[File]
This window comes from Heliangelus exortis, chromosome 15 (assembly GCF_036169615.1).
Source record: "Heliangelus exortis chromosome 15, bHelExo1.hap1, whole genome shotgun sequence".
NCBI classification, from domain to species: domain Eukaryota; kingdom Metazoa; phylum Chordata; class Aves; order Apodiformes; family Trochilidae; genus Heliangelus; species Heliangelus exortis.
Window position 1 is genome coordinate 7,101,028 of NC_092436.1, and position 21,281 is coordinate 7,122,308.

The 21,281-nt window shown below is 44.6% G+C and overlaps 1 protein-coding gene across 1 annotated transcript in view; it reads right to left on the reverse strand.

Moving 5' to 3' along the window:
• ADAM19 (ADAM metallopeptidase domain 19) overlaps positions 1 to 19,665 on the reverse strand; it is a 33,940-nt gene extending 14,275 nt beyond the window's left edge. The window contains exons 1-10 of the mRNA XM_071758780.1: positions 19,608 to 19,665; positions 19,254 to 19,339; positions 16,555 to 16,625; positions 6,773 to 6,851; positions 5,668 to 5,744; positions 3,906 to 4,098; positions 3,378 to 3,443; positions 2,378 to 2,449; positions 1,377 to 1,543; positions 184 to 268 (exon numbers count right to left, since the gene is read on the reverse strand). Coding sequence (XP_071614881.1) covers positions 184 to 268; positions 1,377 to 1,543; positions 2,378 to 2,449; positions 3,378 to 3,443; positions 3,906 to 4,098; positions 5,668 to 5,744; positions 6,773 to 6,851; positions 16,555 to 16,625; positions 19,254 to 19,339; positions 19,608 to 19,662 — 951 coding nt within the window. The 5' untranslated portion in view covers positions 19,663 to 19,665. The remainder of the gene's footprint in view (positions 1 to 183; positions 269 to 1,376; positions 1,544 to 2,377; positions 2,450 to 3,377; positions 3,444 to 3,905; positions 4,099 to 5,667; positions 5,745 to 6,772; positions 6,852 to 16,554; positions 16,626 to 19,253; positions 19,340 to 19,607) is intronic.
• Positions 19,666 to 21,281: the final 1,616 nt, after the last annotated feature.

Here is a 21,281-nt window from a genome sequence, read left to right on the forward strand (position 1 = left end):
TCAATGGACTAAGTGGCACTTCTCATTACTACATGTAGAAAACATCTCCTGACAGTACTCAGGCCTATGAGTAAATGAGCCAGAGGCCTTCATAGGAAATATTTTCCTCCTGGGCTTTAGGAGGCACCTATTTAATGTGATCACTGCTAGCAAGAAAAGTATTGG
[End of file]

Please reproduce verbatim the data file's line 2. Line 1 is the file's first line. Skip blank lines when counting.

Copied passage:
Source record: "Heliangelus exortis chromosome 15, bHelExo1.hap1, whole genome shotgun sequence".